Congratulations to Diana Kirby, whose name was chosen at random from the pool of 51 entries to win a copy of The Truth About Organic Gardening by Jeff Gillman. Below you will find the questions and the “correct” answers.
To tell you the truth, I didn’t expect anyone to get all the answers right. For one thing, it’s the nature of a true/false test to change things from shades of gray to black and white, and if you’re focusing on a particular shade of gray, and it looks closer to black to you than it did to the test writer, well, you’re not going to pick the answer that the test writer intended to be the correct one.
For another thing, this quiz was written by the marketing department at Timber Press, based on Jeff Gillman’s book, The Truth About Organic Gardening. So it is Timber Press’s interpretation of Jeff Gillman’s interpretation of “the facts.” You may disagree with Jeff’s conclusions or you may disagree with Timber Press’s understanding of Jeff’s conclusions. Either way, you’ll answer the question differently. And there were a few questions that almost everyone answered differently.
And if English is not your native language, or you don’t garden on the North American continent, you are further handicapped for taking this particular quiz, and are especially to be applauded for being a good sport.
Yes, I thank you all for being good sports. If this quiz made you think, and perhaps alerted you to gaps in your knowledge, that’s great. That’s all it was intended to do. So here are the answers. My own comments are in italics.
Surprising facts from The Truth About Organic Gardening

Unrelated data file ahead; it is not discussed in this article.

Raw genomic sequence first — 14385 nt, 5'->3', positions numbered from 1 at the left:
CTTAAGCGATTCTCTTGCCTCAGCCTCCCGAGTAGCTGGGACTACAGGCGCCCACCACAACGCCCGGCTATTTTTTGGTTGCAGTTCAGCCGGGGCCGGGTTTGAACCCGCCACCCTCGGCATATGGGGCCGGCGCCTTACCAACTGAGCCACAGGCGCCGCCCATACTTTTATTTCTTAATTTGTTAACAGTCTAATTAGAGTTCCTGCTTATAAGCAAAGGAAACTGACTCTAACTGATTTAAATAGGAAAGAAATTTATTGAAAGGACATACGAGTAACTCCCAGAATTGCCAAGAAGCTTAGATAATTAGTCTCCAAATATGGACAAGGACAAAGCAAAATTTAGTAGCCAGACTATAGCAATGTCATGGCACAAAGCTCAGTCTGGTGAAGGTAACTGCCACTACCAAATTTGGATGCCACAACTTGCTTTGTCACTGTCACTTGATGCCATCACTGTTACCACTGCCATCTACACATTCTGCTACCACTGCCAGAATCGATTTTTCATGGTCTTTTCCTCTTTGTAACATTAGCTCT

1) True or false? Beer traps are an effective way to control slugs.
A: True. If the traps are placed into the ground with the lip of the container level with the surrounding soil, slugs will be attracted to the aroma of the beer, fall into the trap, and drown. A lot of “ifs” here; the trap is effective only if properly constructed.
2) True or false? Manure is always a desirable soil amendment.
A: False. While composted manure is a wonderful addition to the soil, fresh manure shouldn’t be used because it can release ammonia, which can badly injure plants. Fresh animal manure can also contain human pathogens. For example, E. coli can live in uncomposted manure for up to 21 months!
3) True or false? Garlic not only repels vampires, it will also repel whiteflies, aphids, and many beetles.
A: True. Sprays made from garlic extract and water will repel a large variety of insect pests, as long as the spray reaches every part of the plant you want to protect.
4) True or false? Corn gluten meal can suppress weeds when applied to the soil.
A: True. As long as you give it enough time to work (usually a couple of years) and reapply it each year, corn gluten meal is a safe and effective pre-emergent herbicide.
5) True or false? Any kind of mulch is good for the soil and for plants.
A: False. Some kinds of mulch, such as wood chips, can rob the soil of nitrogen, and are not always effective at suppressing weeds. If used incorrectly, mulches can damage plant stems through heat build up, and can harbor insects and diseases. On the whole, Jeff was in favor of mulches, but he did point out potential problems.